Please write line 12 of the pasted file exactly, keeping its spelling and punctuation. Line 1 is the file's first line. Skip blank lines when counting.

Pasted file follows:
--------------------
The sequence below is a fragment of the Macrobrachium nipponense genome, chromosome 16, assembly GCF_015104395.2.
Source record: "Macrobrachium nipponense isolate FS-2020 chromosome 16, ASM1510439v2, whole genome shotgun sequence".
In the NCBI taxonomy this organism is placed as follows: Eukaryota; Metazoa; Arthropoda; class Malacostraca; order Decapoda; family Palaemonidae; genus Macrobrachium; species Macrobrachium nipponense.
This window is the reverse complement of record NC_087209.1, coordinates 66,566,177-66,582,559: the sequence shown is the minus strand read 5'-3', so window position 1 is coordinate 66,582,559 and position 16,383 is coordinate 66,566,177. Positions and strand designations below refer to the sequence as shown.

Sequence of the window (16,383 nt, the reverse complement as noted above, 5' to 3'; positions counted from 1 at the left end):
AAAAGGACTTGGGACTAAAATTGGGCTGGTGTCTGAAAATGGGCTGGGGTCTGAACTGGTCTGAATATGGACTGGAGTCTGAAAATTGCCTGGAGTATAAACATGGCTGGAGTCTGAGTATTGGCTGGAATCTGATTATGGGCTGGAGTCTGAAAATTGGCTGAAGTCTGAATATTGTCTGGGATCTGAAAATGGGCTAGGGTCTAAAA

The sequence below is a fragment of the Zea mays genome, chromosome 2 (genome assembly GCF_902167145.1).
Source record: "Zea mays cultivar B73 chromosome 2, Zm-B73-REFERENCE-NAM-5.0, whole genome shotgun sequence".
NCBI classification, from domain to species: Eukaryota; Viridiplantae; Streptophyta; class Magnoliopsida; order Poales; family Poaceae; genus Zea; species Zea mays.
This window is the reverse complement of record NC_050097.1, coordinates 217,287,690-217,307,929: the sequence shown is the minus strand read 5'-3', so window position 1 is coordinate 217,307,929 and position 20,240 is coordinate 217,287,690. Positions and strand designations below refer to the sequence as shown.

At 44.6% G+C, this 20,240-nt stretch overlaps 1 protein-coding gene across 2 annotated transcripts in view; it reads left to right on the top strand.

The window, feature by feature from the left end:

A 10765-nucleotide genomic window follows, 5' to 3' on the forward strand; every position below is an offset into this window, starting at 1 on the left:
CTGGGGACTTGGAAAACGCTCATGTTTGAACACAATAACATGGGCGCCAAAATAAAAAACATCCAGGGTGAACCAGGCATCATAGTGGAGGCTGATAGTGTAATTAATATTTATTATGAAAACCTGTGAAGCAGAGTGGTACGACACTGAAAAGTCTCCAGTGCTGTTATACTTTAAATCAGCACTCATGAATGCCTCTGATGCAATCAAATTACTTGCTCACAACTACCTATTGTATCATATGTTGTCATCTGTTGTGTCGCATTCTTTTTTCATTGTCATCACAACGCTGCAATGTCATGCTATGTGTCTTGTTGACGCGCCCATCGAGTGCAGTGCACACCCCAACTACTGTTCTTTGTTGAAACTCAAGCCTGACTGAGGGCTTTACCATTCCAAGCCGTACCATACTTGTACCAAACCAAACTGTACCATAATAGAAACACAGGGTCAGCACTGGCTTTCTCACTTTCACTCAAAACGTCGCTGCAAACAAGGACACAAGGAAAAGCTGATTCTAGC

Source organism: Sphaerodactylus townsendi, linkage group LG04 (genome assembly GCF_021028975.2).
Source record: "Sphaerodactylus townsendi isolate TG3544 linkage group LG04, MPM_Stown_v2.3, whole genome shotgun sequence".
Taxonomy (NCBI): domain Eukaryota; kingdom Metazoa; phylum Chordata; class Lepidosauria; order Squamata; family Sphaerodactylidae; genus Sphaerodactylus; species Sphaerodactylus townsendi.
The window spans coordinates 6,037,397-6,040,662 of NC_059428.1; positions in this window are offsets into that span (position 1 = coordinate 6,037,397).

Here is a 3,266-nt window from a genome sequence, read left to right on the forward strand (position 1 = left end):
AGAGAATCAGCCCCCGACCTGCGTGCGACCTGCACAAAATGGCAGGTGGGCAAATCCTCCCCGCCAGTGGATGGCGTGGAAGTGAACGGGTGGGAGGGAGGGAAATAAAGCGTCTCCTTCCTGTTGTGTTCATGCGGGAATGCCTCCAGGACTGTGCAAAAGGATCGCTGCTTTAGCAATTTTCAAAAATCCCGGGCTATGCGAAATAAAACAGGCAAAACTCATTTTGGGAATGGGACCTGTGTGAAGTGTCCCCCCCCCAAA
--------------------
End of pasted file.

The window, feature by feature from the left end: